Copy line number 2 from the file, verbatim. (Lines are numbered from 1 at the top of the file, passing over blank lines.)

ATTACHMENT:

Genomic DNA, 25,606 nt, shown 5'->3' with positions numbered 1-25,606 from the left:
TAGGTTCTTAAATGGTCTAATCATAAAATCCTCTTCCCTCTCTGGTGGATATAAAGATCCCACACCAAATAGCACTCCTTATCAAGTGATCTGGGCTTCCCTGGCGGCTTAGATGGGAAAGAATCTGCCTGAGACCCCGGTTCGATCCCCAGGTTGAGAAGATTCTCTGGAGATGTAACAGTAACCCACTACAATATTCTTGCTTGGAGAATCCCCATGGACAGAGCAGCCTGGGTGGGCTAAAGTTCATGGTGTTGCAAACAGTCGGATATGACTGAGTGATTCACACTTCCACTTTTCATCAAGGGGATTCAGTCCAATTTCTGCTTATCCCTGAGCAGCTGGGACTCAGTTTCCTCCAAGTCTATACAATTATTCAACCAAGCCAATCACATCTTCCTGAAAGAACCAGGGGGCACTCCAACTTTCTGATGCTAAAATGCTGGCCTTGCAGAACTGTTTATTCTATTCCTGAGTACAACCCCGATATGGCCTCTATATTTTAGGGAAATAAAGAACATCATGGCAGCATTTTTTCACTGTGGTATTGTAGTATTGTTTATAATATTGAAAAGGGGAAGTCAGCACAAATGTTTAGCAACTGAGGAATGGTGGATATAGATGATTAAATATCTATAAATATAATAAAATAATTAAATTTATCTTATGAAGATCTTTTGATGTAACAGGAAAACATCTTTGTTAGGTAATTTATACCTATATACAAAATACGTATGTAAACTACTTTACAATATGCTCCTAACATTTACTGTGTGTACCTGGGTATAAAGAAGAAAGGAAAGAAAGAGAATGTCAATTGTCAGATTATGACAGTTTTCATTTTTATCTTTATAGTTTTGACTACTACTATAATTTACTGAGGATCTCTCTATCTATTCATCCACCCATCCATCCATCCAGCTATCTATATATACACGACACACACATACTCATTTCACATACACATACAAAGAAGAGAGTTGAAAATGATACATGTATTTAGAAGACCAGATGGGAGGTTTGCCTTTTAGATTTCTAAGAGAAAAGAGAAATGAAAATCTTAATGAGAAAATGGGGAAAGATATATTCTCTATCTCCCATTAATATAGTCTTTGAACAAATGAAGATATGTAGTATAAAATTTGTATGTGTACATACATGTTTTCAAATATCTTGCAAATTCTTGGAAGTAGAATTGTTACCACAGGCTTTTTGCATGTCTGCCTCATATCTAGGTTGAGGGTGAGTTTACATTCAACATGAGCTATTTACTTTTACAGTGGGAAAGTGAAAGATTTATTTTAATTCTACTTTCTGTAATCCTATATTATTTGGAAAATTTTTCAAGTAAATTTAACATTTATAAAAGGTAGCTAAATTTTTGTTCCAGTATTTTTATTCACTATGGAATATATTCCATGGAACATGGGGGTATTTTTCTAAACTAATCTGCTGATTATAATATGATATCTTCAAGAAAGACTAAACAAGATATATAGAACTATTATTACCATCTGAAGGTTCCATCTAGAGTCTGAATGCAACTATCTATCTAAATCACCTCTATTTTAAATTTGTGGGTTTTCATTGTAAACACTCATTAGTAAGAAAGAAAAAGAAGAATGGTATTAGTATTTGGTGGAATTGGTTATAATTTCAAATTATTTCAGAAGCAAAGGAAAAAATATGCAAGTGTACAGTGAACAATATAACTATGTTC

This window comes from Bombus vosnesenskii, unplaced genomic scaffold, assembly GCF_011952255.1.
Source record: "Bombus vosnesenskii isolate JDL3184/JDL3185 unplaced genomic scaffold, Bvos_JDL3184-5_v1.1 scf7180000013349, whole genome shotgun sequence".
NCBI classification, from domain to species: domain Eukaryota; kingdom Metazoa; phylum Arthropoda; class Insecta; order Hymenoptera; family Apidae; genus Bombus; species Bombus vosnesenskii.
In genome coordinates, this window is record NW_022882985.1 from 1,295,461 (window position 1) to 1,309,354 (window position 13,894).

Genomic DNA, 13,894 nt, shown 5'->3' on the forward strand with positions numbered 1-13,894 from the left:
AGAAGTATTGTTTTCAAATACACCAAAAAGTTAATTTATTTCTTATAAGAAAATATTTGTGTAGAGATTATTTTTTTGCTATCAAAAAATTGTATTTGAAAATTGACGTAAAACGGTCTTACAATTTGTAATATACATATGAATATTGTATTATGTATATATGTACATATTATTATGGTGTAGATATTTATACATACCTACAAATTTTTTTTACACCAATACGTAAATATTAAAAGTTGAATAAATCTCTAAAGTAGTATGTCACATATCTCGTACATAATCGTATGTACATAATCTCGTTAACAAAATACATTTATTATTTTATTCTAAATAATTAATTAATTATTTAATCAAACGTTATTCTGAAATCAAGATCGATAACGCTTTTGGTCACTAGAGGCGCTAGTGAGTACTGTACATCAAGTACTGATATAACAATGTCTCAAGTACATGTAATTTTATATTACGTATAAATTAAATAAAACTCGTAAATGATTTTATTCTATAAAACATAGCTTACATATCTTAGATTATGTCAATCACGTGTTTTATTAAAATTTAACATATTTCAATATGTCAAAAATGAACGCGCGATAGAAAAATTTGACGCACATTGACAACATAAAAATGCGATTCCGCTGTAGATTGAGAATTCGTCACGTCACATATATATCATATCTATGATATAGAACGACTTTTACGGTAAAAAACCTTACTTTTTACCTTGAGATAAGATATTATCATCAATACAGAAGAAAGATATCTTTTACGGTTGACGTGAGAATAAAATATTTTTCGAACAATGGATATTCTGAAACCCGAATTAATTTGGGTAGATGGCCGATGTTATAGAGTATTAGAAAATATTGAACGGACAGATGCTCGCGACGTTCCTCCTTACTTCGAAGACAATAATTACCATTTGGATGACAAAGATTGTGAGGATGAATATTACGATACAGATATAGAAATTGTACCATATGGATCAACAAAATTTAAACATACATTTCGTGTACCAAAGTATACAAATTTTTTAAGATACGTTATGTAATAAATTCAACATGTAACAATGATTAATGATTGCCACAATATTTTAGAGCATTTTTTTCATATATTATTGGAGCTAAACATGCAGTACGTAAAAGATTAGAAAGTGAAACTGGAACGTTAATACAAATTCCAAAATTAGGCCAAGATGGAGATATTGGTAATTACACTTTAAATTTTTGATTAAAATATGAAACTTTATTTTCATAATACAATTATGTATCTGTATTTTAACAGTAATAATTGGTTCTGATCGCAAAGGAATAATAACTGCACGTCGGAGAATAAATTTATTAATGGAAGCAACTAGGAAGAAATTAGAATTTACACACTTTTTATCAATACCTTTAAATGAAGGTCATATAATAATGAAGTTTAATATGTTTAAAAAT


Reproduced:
TAGGTTCTTAAATGGTCTAATCATAAAATCCTCTTCCCTCTCTGGTGGATATAAAGATCCCACACCAAATAGCACTCCTTATCAAGTGATCTGGGCTTCCCTGGCGGCTTAGATGGGAAAGAATCTGCCTGAGACCCCGGTTCGATCCCCAGGTTGAGAAGATTCTCTGGAGATGTAACAGTAACCCACTACAATATTCTTGCTTGGAGAATCCCCATGGACAGAGCAGCCTGGGTGGGCTAAAGTTCATGGTGTTGCAAACAGTCGGATATGACTGAGTGATTCACACTTCCACTTTTCATCAAGGGGATTCAGTCCAATTTCTGCTTATCCCTGAGCAGCTGGGACTCAGTTTCCTCCAAGTCTATACAATTATTCAACCAAGCCAATCACATCTTCCTGAAAGAACCAGGGGGCACTCCAACTTTCTGATGCTAAAATGCTGGCCTTGCAGAACTGTTTATTCTATTCCTGAGTACAACCCCGATATGGCCTCTATATTTTAGGGAAATAAAGAACATCATGGCAGCATTTTTTCACTGTGGTATTGTAGTATTGTTTATAATATTGAAAAGGGGAAGTCAGCACAAATGTTTAGCAACTGAGGAATGGTGGATATAGATGATTAAATATCTATAAATATAATAAAATAATTAAATTTATCTTATGAAGATCTTTTGATGTAACAGGAAAACATCTTTGTTAGGTAATTTATACCTATATACAAAATACGTATGTAAACTACTTTACAATATGCTCCTAACATTTACTGTGTGTACCTGGGTATAAAGAAGAAAGGAAAGAAAGAGAATGTCAATTGTCAGATTATGACAGTTTTCATTTTTATCTTTATAGTTTTGACTACTACTATAATTTACTGAGGATCTCTCTATCTATTCATCCACCCATCCATCCATCCAGCTATCTATATATACACGACACACACATACTCATTTCACATACACATACAAAGAAGAGAGTTGAAAATGATACATGTATTTAGAAGACCAGATGGGAGGTTTGCCTTTTAGATTTCTAAGAGAAAAGAGAAATGAAAATCTTAATGAGAAAATGGGGAAAGATATATTCTCTATCTCCCATTAATATAGTCTTTGAACAAATGAAGATATGTAGTATAAAATTTGTATGTGTACATACATGTTTTCAAATATCTTGCAAATTCTTGGAAGTAGAATTGTTACCACAGGCTTTTTGCATGTCTGCCTCATATCTAGGTTGAGGGTGAGTTTACATTCAACATGAGCTATTTACTTTTACAGTGGGAAAGTGAAAGATTTATTTTAATTCTACTTTCTGTAATCCTATATTATTTGGAAAATTTTTCAAGTAAATTTAACATTTATAAAAGGTAGCTAAATTTTTGTTCCAGTATTTTTATTCACTATGGAATATATTCCATGGAACATGGGGGTATTTTTCTAAACTAATCTGCTGATTATAATATGATATCTTCAAGAAAGACTAAACAAGATATATAGAACTATTATTACCATCTGAAGGTTCCATCTAGAGTCTGAATGCAACTATCTATCTAAATCACCTCTATTTTAAATTTGTGGGTTTTCATTGTAAACACTCATTAGTAAGAAAGAAAAAGAAGAATGGTATTAGTATTTGGTGGAATTGGTTATAATTTCAAATTATTTCAGAAGCAAAGGAAAAAATATGCAAGTGTACAGTGAACAATATAACTATGTTC